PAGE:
Container spot rates from the Far East to the Mediterranean, a trade heavily affected by the Red Sea crisis, took another step upwards in mid-January, rising by USD 1 630 per FEU between 14 and 18 January.
This leaves the average spot rate at USD6050 per FEU and 157% higher than a month ago.
However, the picture is more nuanced, with the spread in the rates being paid by shippers raising to record levels.
Despite today’s spot rates on this trade still being far below where they peaked in 2022, the difference between what shippers on the mid-low (25thpercentile) are paying compared to those on the mid-high (75th percentile) has never been higher.
On 15 January the mid-low rate stood at USD4175 per FEU compared to a mid-high rate of USD6910 per FEU.
The USD2750 per FEU difference between these two rates is five times what the mid low to mid high spread was at the end of December 2023, and higher than it has ever been before.
Though the spread has come down a little since then, between 1 and 18 January it has averaged USD2215 per FEU.
Even when spot rates on this trade peaked in March 2022 at USD14000 per FEU, the spread between the mid-low and mid-high rates was just under USD1500 per FEU.
The speed at which spot rates have increased, and the spread between the mid-low and mid-high, illustrates the turmoil faced by shippers.
It also demonstrates how quickly the market has shifted from being plagued by overcapacity and carriers having extra ships on their hands, to capacity suddenly being in short supply through increased transit times and carriers having to find available ships to fill the holes from delayed repositioning.
In contrast, the increase in rates during the Covid pandemic in 2021 and 2022 was much more gradual, as it took months for congestion to build up on the US West Coast to such an extent that it impacted global container shipping capacity.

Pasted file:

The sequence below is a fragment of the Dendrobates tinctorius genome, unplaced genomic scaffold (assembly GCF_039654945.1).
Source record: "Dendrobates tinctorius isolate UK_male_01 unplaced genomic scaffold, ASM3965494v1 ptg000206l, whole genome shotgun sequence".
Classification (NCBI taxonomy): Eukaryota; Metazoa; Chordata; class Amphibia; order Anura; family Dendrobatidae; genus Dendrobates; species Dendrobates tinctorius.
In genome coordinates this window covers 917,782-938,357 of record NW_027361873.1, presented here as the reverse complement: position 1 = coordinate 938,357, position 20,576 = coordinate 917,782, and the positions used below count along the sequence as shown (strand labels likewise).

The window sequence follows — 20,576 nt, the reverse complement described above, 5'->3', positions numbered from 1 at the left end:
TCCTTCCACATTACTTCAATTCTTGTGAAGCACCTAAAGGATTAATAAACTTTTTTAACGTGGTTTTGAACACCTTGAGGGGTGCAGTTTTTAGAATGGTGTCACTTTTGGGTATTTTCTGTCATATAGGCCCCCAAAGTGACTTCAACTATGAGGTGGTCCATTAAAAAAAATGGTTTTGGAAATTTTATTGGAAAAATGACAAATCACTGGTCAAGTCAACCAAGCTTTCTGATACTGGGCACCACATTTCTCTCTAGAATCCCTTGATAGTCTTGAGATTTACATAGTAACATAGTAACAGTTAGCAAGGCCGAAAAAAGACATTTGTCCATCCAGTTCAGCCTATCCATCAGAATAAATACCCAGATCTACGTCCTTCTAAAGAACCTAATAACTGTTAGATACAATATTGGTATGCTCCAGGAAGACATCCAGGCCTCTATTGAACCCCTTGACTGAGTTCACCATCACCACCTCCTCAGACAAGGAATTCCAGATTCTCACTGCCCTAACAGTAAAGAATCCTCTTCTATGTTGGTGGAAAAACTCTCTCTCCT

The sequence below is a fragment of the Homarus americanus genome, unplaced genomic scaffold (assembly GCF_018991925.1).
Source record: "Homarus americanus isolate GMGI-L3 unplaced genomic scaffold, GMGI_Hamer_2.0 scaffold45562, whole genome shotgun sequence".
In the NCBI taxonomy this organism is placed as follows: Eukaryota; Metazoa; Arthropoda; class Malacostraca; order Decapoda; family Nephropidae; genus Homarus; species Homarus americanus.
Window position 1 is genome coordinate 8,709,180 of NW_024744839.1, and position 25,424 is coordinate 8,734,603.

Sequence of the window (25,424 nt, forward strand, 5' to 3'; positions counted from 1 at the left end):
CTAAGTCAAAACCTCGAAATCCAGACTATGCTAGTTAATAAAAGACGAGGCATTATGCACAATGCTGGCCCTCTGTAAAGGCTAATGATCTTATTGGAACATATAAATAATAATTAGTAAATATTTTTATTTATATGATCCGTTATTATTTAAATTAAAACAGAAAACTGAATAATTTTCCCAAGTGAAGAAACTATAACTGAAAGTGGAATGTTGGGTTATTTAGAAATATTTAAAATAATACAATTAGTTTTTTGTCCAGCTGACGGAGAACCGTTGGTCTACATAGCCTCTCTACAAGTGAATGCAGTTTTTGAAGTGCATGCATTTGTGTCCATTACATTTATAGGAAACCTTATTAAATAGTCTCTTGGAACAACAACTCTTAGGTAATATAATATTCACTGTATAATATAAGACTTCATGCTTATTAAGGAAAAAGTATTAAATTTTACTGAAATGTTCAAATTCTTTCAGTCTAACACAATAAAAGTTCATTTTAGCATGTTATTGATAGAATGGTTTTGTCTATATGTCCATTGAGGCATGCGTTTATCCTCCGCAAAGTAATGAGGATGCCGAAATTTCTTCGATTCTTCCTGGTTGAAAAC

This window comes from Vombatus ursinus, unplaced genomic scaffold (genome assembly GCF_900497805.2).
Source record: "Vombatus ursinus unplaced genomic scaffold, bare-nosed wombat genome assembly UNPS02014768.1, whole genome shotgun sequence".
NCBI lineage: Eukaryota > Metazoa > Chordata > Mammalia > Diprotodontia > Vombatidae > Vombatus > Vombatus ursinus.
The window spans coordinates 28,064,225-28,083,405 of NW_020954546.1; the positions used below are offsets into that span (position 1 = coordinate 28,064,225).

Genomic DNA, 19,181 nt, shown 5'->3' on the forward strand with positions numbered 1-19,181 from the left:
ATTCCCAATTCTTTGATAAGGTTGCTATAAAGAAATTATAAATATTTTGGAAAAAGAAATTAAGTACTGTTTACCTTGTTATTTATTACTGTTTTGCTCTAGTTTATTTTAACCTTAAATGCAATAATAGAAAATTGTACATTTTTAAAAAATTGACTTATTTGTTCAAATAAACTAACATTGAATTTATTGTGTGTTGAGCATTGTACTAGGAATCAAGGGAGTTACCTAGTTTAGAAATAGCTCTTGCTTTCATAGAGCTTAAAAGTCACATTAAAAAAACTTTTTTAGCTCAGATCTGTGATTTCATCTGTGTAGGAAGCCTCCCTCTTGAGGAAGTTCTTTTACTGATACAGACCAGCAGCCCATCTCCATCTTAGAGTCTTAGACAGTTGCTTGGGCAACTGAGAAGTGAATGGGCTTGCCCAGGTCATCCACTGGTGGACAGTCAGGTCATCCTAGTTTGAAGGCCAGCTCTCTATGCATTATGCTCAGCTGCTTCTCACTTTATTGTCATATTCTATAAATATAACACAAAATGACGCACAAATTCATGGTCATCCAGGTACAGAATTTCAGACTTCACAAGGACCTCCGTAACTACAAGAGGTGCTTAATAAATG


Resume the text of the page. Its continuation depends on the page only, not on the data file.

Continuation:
Emily Stausbøll, Xeneta Analyst, said: “Rates have not yet hit anywhere near the levels we saw during Covid-19, but the sudden nature of the Red Sea crisis has brought delays and disruption much quicker than the early months of the pandemic.
That means we have also seen a much more rapid increase in rates.”
Other trades into and out of Europe also posting record spreads
The range in rates shippers are paying on the spot market has also jumped up on other major trades that rely on the Suez Canal.
Between the Far East and North Europe, the average spot rate has increased by 181% from mid-December to USD4640 per FEU. Here, the spread between mid-low and mid-high rates has averaged USD1730 per FEU in January 2024.
Between the Far East and the US East Coast, affected not only by the Red Sea crisis, but also the drought in the Panama Canal, the spread has increased eightfold since the end of December, rising to USD2650 per FEU between mid-low and mid-high rates.
Despite the mid-low to mid-high spread being higher now than on the trades into Europe, it remains far below its pandemic highs, which hit USD7450 per FEU in January 2022.
Backhaul trades are also seeing increasing spot rates and spreads, though not at the scale of fronthaul trades into Europe.
Shippers on the backhaul trades are not facing the same capacity crunch, with carriers under increasing pressure to get vessels back to the Far East before Lunar New Year.
Two different markets
In a situation where the spread in spot rates on a given trade widens, shippers must look beyond the market average. Carriers and freight forwarders are pricing differently on a given shippers’ needs, with two distinct groups forming.
Many of the shippers securing rates at the lower end of the scale are doing so after their valid long term contracts have been suspended and their supplier has pushed them to the spot market.
Though their spend is still going up, they are not rising to the same extent as spot rates for shippers having to rely on FAK rates.
While some shippers are still able to keep shipping on agreed contracts, only some of the largest shippers are having success at avoiding extra surcharges being imposed by their suppliers.
However, shippers should beware of chasing the lowest market rates. The capacity crunch means carriers may have to pick and choose what containers to put on board a ship if it is full and will prioritize the most valuable customers and those paying the highest rates.
It should also be noted that Xeneta benchmarked rates include all surcharges considered mandatory charges, with many shippers being forced to accept these on top of previously contracted rates.
On top of these, some carriers are adding extra charges to guarantee space and equipment, these are not included in Xeneta rates.